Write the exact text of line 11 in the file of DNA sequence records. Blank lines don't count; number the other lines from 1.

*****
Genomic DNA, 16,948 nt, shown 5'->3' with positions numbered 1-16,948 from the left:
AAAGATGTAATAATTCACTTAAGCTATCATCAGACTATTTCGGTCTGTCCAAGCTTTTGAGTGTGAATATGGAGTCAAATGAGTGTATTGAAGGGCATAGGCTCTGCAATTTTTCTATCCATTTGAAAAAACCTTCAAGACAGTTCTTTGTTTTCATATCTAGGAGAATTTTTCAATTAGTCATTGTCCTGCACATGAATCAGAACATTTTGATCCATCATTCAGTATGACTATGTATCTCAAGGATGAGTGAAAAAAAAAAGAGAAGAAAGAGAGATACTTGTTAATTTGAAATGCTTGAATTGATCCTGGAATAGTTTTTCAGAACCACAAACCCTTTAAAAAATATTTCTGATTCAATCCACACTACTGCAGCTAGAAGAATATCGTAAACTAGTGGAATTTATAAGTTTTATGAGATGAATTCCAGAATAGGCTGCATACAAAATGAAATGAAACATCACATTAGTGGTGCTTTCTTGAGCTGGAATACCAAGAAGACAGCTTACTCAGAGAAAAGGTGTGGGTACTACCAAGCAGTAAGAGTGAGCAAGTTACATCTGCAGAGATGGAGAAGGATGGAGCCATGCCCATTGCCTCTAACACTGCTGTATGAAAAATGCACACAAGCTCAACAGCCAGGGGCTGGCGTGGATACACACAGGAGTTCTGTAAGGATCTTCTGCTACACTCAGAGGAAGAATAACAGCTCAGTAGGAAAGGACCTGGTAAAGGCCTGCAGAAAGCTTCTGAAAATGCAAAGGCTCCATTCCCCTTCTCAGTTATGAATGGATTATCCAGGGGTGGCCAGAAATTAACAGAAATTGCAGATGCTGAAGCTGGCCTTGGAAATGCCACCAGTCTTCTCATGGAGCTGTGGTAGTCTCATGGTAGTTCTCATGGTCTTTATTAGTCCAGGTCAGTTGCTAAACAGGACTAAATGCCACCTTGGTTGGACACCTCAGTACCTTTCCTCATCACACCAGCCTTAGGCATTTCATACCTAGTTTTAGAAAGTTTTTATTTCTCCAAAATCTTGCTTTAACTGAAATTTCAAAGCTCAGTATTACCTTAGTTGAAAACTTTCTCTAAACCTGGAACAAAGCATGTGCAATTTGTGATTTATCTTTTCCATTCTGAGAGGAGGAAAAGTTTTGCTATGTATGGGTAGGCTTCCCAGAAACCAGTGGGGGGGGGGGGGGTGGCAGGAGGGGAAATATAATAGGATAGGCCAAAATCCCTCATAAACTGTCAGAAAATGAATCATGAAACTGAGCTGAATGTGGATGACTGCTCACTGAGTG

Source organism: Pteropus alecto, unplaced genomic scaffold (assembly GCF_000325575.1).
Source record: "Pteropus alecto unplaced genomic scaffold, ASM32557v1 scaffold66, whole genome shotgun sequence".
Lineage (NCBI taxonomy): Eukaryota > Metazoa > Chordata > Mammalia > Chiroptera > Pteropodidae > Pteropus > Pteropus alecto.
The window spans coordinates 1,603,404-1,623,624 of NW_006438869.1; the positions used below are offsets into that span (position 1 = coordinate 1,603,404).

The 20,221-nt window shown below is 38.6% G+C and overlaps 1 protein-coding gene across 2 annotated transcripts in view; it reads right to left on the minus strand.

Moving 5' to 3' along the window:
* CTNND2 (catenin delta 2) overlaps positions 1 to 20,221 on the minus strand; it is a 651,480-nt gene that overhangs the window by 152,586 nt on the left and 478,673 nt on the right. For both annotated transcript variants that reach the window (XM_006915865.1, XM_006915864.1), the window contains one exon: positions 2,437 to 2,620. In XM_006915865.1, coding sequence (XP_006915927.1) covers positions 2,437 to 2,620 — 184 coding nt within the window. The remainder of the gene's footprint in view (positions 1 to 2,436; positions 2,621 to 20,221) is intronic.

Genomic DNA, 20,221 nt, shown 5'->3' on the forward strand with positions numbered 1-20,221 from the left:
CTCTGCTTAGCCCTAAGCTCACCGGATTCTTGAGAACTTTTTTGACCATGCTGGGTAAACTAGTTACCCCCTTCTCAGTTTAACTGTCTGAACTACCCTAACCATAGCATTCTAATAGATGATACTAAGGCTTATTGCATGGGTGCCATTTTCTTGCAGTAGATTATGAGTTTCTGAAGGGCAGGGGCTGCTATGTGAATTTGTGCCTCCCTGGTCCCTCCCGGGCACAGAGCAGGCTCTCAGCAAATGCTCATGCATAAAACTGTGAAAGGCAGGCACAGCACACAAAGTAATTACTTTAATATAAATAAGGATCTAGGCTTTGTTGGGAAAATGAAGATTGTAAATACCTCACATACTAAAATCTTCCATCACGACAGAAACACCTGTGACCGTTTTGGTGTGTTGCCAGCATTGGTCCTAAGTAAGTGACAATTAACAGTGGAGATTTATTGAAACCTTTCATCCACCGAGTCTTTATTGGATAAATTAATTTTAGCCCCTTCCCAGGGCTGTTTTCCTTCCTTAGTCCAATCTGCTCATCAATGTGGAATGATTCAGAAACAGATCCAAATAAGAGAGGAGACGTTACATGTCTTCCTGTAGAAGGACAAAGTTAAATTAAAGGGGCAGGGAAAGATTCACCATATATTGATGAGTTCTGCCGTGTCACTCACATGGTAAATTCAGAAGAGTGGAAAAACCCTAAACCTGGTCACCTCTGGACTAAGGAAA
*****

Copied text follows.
CTCTGCTTAGCCCTAAGCTCACCGGATTCTTGAGAACTTTTTTGACCATGCTGGGTAAACTAGTTACCCCCTTCTCAGTTTAACTGTCTGAACTACCCTAACCATAGCATTCTAATAGATGATACTAAGGCTTATTGCATGGGTGCCATTTTCTTGCAGTAGATTATGAGTTTCTGAAGGGCAGGGGCTGCTATGTGAATTTGTGCCTCCCTGGTCCCTCCCGGGCACAGAGCAGGCTCTCAGCAAATGCTCATGCATAAAACTGTGAAAGGCAGGCACAGCACACAAAGTAATTACTTTAATATAAATAAGGATCTAGGCTTTGTTGGGAAAATGAAGATTGTAAATACCTCACATACTAAAATCTTCCATCACGACAGAAACACCTGTGACCGTTTTGGTGTGTTGCCAGCATTGGTCCTAAGTAAGTGACAATTAACAGTGGAGATTTATTGAAACCTTTCATCCACCGAGTCTTTATTGGATAAATTAATTTTAGCCCCTTCCCAGGGCTGTTTTCCTTCCTTAGTCCAATCTGCTCATCAATGTGGAATGATTCAGAAACAGATCCAAATAAGAGAGGAGACGTTACATGTCTTCCTGTAGAAGGACAAAGTTAAATTAAAGGGGCAGGGAAAGATTCACCATATATTGATGAGTTCTGCCGTGTCACTCACATGGTAAATTCAGAAGAGTGGAAAAACCCTAAACCTGGTCACCTCTGGACTAAGGAAA